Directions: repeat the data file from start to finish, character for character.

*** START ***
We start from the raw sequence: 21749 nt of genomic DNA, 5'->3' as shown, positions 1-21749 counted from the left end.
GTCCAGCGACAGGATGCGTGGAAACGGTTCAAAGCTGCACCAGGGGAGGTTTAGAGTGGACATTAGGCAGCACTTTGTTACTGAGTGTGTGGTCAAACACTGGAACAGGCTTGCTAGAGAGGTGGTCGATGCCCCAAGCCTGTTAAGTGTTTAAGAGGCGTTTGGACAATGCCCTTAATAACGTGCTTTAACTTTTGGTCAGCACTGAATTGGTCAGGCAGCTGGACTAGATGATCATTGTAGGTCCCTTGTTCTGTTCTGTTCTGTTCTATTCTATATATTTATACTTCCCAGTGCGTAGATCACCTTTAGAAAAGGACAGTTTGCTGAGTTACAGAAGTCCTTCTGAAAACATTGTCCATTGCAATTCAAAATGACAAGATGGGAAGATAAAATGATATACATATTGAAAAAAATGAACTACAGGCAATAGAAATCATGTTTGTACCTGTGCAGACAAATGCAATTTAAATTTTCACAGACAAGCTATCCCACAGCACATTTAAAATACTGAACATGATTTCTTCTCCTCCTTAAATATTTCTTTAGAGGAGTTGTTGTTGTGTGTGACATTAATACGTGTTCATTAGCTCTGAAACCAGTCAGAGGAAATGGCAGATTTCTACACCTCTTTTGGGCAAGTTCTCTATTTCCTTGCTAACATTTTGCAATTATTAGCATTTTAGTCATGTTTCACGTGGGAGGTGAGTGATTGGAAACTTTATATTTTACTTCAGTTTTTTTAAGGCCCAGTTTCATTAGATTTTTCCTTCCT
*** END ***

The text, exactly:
We start from the raw sequence: 21749 nt of genomic DNA, 5'->3' as shown, positions 1-21749 counted from the left end.
GTCCAGCGACAGGATGCGTGGAAACGGTTCAAAGCTGCACCAGGGGAGGTTTAGAGTGGACATTAGGCAGCACTTTGTTACTGAGTGTGTGGTCAAACACTGGAACAGGCTTGCTAGAGAGGTGGTCGATGCCCCAAGCCTGTTAAGTGTTTAAGAGGCGTTTGGACAATGCCCTTAATAACGTGCTTTAACTTTTGGTCAGCACTGAATTGGTCAGGCAGCTGGACTAGATGATCATTGTAGGTCCCTTGTTCTGTTCTGTTCTGTTCTATTCTATATATTTATACTTCCCAGTGCGTAGATCACCTTTAGAAAAGGACAGTTTGCTGAGTTACAGAAGTCCTTCTGAAAACATTGTCCATTGCAATTCAAAATGACAAGATGGGAAGATAAAATGATATACATATTGAAAAAAATGAACTACAGGCAATAGAAATCATGTTTGTACCTGTGCAGACAAATGCAATTTAAATTTTCACAGACAAGCTATCCCACAGCACATTTAAAATACTGAACATGATTTCTTCTCCTCCTTAAATATTTCTTTAGAGGAGTTGTTGTTGTGTGTGACATTAATACGTGTTCATTAGCTCTGAAACCAGTCAGAGGAAATGGCAGATTTCTACACCTCTTTTGGGCAAGTTCTCTATTTCCTTGCTAACATTTTGCAATTATTAGCATTTTAGTCATGTTTCACGTGGGAGGTGAGTGATTGGAAACTTTATATTTTACTTCAGTTTTTTTAAGGCCCAGTTTCATTAGATTTTTCCTTCCT